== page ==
If you want a writer who can make even the Holocaust dull, look no further than Ronald Harwood. In Taking Sides (1995) and Collaboration (first seen last year at Chichester, where Philip Franks's productions originated), Harwood scrutinises two great classical musicians, asking whether they simply endured the Nazi terror or actively helped it. Both plays are flaccid in language and construction, with unconvincing, one-note characters and verbal music for tin ears.
In Taking Sides, set in a postwar denazification unit, David Horovitch's gentile American major spends the whole play yelling and swearing at everyone, including Wilhelm Furtwängler, who, he says, by remaining in Berlin throughout the war to conduct the Philharmonic, helped legitimise the Reich. The major gleefully cries that he has "nailed the bastard" on hearing that Furtwängler once sent Hitler a telegram on his birthday. Yet Furtwängler, at the risk of his own life, helped many Jews to escape from Germany. Would it have been more honourable to leave, as the major says he should have, and let them be killed?
The major's coarseness and brutality might seem to suggest that the Nazi-hunter has himself turned Nazi, but this obvious irony seems precluded by Harwood's pointing out, in a programme note, that he is the only one to mention the dead. So he is apparently intended to demonstrate that philistines (the major refers to Furtwängler as "the bandleader") can be more humane than great artists, no doubt a proposition pleasing to many in the audience. What he ends up representing, however, like all bullies, is weakness – his author's.
Like Taking Sides, Collaboration ends with an old man, in this case Richard Strauss, in tears before an investigator. Strauss wrote an opera that was banned because his librettist, Stefan Zweig, was Jewish (for all his research, which he scatters as aimlessly as confetti, Harwood does not include a wonderful joke – the Nazis also denounced the author of the source material, the "Jew" playwright Ben Jonson). Showing the artist as someone who immerses himself so deeply in his own world that he does not notice that the real one is crumbling, this play promises to be more complex (is "naivety", the follower's favourite defence, really selfishness and vanity?), but it, too, is limp and muddled. Strauss's acquiescence to the Nazis is excused by his wish to protect his Jewish daughter-in-law and grandchildren, but the few, brief mentions of them register only as debating points. When he whimpers at the end, "I was reduced to composing kitsch", one does not know whether to pity him or to retort that millions were reduced to ashes.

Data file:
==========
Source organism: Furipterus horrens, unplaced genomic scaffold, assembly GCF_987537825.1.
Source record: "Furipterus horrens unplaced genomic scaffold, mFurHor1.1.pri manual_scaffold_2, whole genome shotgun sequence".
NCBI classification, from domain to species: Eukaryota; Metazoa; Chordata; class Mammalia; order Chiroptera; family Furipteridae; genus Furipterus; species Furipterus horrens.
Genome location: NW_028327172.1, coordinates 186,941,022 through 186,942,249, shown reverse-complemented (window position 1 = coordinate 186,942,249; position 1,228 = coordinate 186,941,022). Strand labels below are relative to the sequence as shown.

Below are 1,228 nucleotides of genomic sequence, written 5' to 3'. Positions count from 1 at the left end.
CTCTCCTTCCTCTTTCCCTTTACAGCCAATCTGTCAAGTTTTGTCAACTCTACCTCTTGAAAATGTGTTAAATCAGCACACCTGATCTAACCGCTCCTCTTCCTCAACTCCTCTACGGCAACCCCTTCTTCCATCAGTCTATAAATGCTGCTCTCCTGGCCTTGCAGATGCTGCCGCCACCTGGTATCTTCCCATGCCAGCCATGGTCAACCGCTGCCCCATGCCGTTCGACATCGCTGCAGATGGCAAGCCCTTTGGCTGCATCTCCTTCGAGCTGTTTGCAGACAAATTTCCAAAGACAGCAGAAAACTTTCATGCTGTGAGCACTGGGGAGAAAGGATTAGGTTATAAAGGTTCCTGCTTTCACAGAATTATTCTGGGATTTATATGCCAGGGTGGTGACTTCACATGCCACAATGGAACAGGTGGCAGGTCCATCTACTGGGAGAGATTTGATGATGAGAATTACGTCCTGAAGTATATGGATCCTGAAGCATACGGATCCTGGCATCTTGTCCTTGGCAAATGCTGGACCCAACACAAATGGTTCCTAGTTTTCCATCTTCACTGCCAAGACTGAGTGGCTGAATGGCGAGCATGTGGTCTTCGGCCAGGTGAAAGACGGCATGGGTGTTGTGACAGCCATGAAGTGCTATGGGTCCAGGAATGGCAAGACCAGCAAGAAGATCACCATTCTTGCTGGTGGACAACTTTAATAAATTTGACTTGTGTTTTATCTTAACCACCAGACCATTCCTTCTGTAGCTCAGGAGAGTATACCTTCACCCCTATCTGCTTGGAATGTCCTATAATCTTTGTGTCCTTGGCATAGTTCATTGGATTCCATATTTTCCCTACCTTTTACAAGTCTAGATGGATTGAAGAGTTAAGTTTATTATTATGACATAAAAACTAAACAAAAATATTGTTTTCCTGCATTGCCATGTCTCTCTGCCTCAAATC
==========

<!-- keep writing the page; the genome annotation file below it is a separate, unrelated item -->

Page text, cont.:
Harwood's vulgarity shows itself here in the folksy portrait of a genius as a cosy grandpa and his wife as a fierce hausfrau who tells Jew and Nazi alike, "Wipe your feet!".
The flatness of the performances matches that of the plays. Michael Pennington is stiff and austere as Furtwängler, a hippity-hoppity bunny rabbit as Strauss. David Horovitch's major has no shading or variety, and his Stefan Zweig is monotonously modest and reserved. But the most disheartening thing about these plays is their timing. Not only dictators and peasants but educated Westerners now cry that the Holocaust never existed, and that Israelis are the new Nazis. The latter charge is the subject of plays in this country (Horovitch even appeared in one, Seven Jewish Children), and Jewry is in peril as it has not been since the war. And what is the theatrical response? Two plays boldly denouncing those who persecuted Jews 70 years ago. You couldn't make it up.
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